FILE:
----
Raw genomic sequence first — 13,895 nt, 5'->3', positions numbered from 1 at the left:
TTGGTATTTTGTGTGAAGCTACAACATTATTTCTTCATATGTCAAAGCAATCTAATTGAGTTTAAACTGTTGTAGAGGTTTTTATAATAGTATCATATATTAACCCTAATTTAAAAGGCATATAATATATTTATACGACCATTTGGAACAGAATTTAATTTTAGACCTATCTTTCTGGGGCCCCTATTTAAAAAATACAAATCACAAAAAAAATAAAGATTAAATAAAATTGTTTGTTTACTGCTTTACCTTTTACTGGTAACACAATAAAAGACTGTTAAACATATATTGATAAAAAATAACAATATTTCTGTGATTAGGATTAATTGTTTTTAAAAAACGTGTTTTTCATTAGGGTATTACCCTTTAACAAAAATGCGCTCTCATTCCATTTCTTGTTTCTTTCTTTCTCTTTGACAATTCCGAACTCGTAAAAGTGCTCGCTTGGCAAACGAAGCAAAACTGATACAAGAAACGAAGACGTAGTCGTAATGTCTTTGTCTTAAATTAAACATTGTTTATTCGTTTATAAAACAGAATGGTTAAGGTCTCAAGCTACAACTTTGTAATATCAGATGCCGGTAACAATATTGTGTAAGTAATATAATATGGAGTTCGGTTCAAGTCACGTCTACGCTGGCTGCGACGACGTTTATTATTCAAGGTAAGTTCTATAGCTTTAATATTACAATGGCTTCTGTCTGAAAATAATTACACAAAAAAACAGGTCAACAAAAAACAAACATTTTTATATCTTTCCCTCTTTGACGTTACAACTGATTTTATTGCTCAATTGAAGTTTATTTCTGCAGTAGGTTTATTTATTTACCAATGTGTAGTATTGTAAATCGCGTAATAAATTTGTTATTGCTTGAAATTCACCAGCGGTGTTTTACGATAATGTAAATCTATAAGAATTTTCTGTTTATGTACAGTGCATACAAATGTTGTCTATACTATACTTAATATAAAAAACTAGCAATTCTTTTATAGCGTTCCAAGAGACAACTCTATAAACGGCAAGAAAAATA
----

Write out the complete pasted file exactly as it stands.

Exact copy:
Raw genomic sequence first — 13,895 nt, 5'->3', positions numbered from 1 at the left:
TTGGTATTTTGTGTGAAGCTACAACATTATTTCTTCATATGTCAAAGCAATCTAATTGAGTTTAAACTGTTGTAGAGGTTTTTATAATAGTATCATATATTAACCCTAATTTAAAAGGCATATAATATATTTATACGACCATTTGGAACAGAATTTAATTTTAGACCTATCTTTCTGGGGCCCCTATTTAAAAAATACAAATCACAAAAAAAATAAAGATTAAATAAAATTGTTTGTTTACTGCTTTACCTTTTACTGGTAACACAATAAAAGACTGTTAAACATATATTGATAAAAAATAACAATATTTCTGTGATTAGGATTAATTGTTTTTAAAAAACGTGTTTTTCATTAGGGTATTACCCTTTAACAAAAATGCGCTCTCATTCCATTTCTTGTTTCTTTCTTTCTCTTTGACAATTCCGAACTCGTAAAAGTGCTCGCTTGGCAAACGAAGCAAAACTGATACAAGAAACGAAGACGTAGTCGTAATGTCTTTGTCTTAAATTAAACATTGTTTATTCGTTTATAAAACAGAATGGTTAAGGTCTCAAGCTACAACTTTGTAATATCAGATGCCGGTAACAATATTGTGTAAGTAATATAATATGGAGTTCGGTTCAAGTCACGTCTACGCTGGCTGCGACGACGTTTATTATTCAAGGTAAGTTCTATAGCTTTAATATTACAATGGCTTCTGTCTGAAAATAATTACACAAAAAAACAGGTCAACAAAAAACAAACATTTTTATATCTTTCCCTCTTTGACGTTACAACTGATTTTATTGCTCAATTGAAGTTTATTTCTGCAGTAGGTTTATTTATTTACCAATGTGTAGTATTGTAAATCGCGTAATAAATTTGTTATTGCTTGAAATTCACCAGCGGTGTTTTACGATAATGTAAATCTATAAGAATTTTCTGTTTATGTACAGTGCATACAAATGTTGTCTATACTATACTTAATATAAAAAACTAGCAATTCTTTTATAGCGTTCCAAGAGACAACTCTATAAACGGCAAGAAAAATA